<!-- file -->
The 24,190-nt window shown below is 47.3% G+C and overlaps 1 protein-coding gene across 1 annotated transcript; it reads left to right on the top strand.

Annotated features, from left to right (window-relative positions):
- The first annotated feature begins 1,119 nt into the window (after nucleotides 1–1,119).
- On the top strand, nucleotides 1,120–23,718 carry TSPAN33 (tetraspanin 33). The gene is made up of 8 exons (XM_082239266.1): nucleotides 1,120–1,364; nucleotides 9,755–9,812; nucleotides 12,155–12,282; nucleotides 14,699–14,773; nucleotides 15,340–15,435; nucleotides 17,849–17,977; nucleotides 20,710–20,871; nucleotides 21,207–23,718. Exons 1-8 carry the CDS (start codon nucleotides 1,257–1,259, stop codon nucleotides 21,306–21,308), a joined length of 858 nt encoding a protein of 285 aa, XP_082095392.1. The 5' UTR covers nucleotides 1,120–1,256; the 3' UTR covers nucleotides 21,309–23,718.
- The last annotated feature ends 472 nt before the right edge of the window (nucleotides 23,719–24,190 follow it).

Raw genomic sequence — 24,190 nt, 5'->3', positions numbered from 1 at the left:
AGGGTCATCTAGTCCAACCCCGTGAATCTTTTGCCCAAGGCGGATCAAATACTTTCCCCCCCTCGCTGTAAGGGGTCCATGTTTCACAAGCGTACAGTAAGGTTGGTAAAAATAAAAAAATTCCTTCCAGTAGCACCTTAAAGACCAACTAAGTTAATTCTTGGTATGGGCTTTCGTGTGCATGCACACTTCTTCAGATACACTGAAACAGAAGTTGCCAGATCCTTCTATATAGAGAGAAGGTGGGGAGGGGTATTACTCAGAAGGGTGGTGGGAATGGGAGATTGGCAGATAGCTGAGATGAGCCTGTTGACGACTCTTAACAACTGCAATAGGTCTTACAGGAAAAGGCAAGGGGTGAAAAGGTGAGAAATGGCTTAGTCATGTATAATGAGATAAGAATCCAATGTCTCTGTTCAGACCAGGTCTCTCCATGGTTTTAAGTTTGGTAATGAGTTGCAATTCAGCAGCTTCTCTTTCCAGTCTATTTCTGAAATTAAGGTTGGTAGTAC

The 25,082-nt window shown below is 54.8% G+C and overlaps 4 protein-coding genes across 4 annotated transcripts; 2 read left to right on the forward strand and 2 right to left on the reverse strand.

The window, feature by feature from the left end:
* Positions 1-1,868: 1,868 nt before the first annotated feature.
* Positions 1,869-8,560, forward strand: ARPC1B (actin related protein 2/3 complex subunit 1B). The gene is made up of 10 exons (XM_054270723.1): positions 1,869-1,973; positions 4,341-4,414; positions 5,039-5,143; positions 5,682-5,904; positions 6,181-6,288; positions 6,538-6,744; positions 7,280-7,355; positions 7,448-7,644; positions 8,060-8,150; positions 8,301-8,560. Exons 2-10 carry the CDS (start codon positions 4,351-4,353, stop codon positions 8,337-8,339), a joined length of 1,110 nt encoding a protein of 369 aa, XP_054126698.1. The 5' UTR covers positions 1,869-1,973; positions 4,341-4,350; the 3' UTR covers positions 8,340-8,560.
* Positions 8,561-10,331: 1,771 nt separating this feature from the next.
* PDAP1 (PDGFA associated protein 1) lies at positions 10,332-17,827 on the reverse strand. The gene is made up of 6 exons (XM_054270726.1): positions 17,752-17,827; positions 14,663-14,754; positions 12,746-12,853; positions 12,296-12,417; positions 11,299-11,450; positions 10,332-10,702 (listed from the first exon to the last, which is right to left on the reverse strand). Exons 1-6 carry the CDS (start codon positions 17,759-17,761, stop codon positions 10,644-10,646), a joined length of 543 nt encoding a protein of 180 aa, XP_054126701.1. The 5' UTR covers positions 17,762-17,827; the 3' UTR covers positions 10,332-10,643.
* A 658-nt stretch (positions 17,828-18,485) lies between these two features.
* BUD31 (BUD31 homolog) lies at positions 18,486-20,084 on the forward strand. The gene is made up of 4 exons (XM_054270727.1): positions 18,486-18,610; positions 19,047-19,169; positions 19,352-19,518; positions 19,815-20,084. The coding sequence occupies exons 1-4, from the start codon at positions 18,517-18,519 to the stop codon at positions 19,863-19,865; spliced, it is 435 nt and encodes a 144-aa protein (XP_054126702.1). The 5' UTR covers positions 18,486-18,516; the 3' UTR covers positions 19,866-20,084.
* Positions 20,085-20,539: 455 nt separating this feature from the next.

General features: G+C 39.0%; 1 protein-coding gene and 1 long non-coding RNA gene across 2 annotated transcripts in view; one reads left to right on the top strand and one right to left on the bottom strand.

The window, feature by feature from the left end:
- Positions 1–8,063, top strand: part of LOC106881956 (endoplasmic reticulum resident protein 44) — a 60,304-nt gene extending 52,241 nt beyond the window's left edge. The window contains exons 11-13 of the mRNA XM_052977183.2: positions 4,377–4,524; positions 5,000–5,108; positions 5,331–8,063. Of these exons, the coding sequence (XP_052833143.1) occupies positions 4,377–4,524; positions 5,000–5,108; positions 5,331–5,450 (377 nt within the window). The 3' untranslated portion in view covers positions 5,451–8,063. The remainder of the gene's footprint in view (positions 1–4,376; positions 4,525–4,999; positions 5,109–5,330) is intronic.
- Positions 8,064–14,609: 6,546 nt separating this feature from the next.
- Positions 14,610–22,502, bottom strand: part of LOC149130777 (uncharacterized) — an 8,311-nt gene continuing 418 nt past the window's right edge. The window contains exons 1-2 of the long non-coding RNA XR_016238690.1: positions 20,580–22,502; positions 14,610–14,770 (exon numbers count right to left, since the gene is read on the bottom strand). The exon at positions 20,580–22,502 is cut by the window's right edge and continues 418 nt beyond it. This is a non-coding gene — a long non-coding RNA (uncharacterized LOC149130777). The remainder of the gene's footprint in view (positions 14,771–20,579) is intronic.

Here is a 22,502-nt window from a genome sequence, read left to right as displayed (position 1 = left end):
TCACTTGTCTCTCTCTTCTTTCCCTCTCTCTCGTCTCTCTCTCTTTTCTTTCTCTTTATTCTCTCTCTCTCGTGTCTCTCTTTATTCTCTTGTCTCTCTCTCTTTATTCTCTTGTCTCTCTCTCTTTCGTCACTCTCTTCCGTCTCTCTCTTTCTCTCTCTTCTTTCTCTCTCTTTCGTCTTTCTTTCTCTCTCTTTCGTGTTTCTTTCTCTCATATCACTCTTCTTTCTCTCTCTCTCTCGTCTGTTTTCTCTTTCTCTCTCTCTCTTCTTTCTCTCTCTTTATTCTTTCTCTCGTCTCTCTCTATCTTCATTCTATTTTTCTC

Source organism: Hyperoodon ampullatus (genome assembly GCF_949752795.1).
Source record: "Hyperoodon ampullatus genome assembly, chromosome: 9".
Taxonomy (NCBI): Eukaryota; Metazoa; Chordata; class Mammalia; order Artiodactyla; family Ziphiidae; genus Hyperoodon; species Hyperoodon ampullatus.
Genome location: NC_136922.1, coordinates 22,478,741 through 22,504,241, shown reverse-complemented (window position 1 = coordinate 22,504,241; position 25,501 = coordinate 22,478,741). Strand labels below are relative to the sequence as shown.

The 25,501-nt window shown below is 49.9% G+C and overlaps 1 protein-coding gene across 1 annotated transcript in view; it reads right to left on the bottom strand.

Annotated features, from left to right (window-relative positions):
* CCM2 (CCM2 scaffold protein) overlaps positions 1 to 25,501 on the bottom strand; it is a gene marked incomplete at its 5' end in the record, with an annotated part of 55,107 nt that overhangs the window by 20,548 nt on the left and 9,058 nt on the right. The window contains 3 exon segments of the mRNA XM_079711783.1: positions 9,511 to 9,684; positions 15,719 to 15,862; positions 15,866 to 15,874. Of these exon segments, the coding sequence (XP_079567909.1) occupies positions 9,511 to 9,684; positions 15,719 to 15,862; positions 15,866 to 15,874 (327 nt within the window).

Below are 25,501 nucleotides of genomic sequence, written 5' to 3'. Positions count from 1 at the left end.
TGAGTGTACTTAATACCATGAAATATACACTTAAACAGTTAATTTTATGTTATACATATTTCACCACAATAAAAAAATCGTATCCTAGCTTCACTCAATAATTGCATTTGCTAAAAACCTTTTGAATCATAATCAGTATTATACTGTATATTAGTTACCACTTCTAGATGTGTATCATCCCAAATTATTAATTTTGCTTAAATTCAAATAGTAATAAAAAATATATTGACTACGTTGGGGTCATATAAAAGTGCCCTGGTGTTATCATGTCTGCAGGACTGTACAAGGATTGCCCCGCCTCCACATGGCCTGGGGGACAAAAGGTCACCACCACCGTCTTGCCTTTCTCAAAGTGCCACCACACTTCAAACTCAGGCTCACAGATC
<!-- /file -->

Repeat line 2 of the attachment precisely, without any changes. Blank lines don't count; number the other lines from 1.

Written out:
Annotated features, from left to right (window-relative positions):